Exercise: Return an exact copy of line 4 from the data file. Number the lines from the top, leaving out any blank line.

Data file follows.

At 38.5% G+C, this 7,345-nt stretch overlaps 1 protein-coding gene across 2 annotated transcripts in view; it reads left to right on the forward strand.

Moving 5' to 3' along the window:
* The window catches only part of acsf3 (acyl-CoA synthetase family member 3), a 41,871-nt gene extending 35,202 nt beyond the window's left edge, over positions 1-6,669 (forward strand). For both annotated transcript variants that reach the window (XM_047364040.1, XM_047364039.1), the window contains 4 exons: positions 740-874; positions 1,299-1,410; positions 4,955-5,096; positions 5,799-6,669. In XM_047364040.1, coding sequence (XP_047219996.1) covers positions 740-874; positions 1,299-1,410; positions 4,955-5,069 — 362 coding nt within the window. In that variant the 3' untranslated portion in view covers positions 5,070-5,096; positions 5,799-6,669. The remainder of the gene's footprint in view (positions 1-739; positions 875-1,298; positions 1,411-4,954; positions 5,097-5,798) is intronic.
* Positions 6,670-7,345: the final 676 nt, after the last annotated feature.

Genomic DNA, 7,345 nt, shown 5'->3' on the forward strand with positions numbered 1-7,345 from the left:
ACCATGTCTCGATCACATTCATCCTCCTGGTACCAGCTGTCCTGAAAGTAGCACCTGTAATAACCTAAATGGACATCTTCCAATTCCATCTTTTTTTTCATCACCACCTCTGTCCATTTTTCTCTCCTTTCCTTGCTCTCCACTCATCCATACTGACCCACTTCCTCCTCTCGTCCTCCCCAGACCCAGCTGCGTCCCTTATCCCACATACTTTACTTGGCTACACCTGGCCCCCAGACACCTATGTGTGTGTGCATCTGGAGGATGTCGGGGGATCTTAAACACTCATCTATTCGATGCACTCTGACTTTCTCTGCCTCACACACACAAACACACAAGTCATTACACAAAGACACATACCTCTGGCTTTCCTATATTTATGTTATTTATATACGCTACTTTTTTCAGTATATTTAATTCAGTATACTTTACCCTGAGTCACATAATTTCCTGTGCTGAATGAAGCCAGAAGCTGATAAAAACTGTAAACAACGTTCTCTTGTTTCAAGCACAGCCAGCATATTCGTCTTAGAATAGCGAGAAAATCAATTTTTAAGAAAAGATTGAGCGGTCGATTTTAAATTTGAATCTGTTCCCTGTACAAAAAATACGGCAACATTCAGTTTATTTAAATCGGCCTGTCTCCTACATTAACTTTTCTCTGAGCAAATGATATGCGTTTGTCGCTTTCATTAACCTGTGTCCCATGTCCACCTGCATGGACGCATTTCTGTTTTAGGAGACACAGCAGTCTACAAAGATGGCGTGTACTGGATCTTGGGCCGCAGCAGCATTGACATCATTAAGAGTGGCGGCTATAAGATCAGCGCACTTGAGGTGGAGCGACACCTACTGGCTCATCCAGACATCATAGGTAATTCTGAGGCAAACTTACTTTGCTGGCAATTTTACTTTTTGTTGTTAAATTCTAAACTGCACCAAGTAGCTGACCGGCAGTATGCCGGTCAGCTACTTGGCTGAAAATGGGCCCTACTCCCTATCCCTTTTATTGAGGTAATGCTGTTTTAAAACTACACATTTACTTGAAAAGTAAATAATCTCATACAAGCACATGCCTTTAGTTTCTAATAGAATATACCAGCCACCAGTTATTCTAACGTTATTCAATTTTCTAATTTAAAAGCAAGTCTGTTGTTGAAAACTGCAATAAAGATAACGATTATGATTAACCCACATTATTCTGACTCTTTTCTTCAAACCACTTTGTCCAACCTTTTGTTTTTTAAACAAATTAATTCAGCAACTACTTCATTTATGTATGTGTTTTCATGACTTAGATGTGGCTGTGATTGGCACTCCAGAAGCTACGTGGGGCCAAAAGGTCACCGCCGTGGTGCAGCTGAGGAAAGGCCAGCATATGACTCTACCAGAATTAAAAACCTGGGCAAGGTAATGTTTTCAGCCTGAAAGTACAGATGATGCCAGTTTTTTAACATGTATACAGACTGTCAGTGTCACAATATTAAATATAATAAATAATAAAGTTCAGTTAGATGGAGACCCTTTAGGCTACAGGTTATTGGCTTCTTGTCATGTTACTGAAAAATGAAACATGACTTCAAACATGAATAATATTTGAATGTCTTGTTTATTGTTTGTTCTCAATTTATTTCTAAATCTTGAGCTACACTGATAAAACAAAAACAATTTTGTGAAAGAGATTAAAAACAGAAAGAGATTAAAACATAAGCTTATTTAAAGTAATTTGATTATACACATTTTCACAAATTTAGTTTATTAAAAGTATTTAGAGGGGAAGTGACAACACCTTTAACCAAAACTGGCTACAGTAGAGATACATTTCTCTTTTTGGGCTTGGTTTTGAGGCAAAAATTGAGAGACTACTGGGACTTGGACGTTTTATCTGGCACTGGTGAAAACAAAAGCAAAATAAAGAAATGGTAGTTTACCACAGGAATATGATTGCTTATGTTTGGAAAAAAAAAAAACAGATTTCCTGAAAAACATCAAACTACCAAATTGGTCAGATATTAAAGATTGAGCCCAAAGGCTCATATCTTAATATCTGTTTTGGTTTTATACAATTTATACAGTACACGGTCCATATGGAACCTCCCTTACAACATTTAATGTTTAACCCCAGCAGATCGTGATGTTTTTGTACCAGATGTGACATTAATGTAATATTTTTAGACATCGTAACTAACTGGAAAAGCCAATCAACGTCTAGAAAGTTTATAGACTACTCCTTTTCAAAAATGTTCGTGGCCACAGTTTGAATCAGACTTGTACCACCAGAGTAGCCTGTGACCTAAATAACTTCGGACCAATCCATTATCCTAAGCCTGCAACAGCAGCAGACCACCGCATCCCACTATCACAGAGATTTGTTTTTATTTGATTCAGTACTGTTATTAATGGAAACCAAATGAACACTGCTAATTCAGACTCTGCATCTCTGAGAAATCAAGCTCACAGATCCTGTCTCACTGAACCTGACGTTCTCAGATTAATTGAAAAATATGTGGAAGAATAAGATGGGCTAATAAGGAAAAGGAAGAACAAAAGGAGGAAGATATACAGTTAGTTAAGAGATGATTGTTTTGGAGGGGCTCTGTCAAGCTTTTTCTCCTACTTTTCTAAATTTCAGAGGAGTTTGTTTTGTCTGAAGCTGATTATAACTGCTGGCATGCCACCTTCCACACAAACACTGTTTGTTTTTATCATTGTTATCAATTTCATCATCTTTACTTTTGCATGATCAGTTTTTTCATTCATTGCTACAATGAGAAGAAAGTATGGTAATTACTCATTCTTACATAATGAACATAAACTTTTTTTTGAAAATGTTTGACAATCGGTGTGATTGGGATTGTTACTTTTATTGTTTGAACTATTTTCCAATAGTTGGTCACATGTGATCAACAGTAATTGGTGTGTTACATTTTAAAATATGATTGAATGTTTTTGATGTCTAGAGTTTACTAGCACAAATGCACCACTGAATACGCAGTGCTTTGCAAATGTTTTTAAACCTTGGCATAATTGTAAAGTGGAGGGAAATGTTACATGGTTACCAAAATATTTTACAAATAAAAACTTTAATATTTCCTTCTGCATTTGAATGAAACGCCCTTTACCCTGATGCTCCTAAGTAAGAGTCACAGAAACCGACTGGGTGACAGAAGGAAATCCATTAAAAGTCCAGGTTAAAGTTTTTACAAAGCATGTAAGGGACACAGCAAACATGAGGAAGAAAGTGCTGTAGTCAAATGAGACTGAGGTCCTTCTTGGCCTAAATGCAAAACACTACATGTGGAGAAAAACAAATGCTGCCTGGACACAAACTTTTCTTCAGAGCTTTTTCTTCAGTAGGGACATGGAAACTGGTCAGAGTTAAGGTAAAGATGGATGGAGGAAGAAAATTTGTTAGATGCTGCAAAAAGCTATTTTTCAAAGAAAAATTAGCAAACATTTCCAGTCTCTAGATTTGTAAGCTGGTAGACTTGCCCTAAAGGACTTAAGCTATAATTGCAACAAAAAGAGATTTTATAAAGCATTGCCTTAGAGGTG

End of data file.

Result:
* Positions 6,670-7,345: the final 676 nt, after the last annotated feature.